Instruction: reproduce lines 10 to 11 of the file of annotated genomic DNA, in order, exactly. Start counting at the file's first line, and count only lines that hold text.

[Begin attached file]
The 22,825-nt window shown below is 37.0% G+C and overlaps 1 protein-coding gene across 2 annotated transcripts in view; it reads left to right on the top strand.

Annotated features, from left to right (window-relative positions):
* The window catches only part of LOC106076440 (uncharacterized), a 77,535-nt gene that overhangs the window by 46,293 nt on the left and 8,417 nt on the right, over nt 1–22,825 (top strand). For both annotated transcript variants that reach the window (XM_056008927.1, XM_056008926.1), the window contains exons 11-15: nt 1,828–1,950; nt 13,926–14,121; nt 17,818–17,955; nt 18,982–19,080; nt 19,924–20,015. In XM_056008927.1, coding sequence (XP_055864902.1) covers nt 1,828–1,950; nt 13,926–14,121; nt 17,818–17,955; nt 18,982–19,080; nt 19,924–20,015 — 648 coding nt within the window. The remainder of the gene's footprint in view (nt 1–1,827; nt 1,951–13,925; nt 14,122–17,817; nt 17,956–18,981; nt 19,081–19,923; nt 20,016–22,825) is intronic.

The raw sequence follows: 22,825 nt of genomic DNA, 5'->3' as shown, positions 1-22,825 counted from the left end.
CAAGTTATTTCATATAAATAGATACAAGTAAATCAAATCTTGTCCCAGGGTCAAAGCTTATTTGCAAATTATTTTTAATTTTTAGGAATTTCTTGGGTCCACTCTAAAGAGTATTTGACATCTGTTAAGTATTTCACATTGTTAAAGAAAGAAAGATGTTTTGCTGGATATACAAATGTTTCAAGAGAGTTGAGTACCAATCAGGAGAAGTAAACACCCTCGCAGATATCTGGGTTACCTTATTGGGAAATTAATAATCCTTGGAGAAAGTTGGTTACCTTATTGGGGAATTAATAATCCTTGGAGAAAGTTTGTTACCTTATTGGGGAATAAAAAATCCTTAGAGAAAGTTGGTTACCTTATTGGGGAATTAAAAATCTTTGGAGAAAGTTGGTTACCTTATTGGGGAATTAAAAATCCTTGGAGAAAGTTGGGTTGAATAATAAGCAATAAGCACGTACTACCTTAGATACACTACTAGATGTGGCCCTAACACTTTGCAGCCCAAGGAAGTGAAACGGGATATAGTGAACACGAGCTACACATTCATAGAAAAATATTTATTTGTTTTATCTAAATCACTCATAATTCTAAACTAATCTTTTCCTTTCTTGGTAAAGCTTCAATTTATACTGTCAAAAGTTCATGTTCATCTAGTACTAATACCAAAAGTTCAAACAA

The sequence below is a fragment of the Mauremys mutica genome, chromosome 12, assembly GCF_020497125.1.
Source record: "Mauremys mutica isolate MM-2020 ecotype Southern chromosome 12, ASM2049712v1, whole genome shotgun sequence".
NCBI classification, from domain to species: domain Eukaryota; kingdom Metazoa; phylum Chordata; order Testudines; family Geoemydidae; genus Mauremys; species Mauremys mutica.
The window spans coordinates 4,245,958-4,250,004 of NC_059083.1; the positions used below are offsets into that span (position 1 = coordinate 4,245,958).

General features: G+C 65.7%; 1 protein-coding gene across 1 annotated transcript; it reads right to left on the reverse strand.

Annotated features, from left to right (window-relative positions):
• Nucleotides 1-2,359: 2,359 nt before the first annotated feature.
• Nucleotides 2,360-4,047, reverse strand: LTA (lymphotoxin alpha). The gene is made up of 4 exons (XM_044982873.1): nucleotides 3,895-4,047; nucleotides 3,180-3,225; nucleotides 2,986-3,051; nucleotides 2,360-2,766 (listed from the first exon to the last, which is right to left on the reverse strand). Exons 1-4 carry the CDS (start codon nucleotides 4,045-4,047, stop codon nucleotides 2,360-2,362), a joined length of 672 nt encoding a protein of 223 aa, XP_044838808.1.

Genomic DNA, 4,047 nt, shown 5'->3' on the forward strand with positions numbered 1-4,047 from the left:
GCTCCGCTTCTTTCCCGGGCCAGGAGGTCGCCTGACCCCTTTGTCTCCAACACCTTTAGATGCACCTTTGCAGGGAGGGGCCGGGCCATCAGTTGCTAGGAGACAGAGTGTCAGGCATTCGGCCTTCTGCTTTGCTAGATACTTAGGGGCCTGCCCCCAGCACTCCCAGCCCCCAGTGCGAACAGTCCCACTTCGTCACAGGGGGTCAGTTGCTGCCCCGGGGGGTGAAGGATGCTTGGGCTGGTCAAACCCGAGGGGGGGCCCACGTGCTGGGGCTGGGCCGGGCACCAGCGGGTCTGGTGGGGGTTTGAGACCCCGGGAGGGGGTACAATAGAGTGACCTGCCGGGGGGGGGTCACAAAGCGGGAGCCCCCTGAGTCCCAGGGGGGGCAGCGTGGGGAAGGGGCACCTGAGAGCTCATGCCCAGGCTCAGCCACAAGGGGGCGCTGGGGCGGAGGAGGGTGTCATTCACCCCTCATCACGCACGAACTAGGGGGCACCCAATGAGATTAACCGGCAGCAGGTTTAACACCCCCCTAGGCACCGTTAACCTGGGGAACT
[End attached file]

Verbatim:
General features: G+C 65.7%; 1 protein-coding gene across 1 annotated transcript; it reads right to left on the reverse strand.

Annotated features, from left to right (window-relative positions):